There's no doubt that mentoring provides numerous benefits to mentors, mentorees, and the organization. But even the best programs and committed participants can encounter challenges.
Here are some of the most common challenges in mentoring relationships—and strategies for overcoming them.
1. Meeting as Scheduled
All mentoring pairs face this challenge. Both mentors and mentorees have commitments and responsibilities, both of which serve as convenient excuses for postponing a mentoring meeting. However, mentors and mentorees must also remember their commitment to the program and to each other. Failing to meet as scheduled or frequent postponements will quickly erode the foundation of your relationship.
Strategies for overcoming this challenge: Block out the time in whatever calendar app you use—and schedule meetings a few weeks out at the very least. From a mental perspective, treat the meetings as you would any workplace meeting. Don't think of it as an extracurricular activity. And if you're still struggling after trying these strategies, get your mentoring program manager involved. As an objective third party, this person can hold you and your partner accountable.
2. Excessive Time and Energy Commitments
This is the flipside of the above challenge. In this case, either the mentor or mentoree wants to meet more frequently than the program requires. This is most likely to happen at the beginning of the relationship. Maintaining such an aggressive meeting schedule usually proves impossible over time, however. In and of itself, this is not a problem, but once the meeting schedule "rights" itself, this can affect the mentoree who may feel slighted or believe that the mentor isn't as invested.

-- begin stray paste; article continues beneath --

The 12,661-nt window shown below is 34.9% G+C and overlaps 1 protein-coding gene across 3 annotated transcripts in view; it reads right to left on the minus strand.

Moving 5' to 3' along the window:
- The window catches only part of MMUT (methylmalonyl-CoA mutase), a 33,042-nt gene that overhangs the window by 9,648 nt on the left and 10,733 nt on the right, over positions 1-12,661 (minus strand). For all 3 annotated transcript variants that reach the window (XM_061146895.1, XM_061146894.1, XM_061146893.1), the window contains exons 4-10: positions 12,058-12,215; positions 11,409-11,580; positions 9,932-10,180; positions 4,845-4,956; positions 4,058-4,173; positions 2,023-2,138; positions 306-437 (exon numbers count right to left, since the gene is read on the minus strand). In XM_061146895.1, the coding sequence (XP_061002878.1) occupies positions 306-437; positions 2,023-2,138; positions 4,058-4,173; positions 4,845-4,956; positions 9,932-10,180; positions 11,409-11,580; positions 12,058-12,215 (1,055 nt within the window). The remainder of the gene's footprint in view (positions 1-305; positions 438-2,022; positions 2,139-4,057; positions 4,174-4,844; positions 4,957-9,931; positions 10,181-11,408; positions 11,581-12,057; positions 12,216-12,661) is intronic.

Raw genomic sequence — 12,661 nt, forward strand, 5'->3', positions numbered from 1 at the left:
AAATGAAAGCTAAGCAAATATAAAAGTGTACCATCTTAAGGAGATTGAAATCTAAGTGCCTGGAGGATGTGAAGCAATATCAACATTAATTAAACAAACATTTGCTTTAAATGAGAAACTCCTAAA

Strategies for overcoming this challenge: Adhere to the program guidelines and recommended meeting schedule from the outset—they exist for a reason!
3. Unrealistic Expectations
Unrealistic expectations and assumptions can wreak havoc on a mentoring relationship. Overloading the mentoree with information and expecting the mentoree to become the mentor's clone are two examples of unrealistic expectations that can have a negative impact on the relationship. Conversely, the mentoree may expect the mentor to provide more support and direction than is reasonable under the circumstances.
Strategies for overcoming this challenge: Set mentoring objectives and goals at the outset, ideally during the first one to two meetings. This way, everyone is in agreement regarding expectations. And again, when it doubt or if you're encountering resistance or resentment on the other side, consult your mentoring program manager.
4. Overdependence on the Mentor/Mentoree
In this situation, a mentor may come to rely on the mentoree for emotional support rather than focusing on the mentoree's needs. A mentor may also expect the mentoree to accept everything the mentor has to offer instead of letting the mentor find his or her own path.
Likewise, a mentoree may rely too heavily on the mentor's approval. Rather than moving toward independence, the mentoree might check in with the mentor before making decisions out of fear of making a mistake or receiving criticism.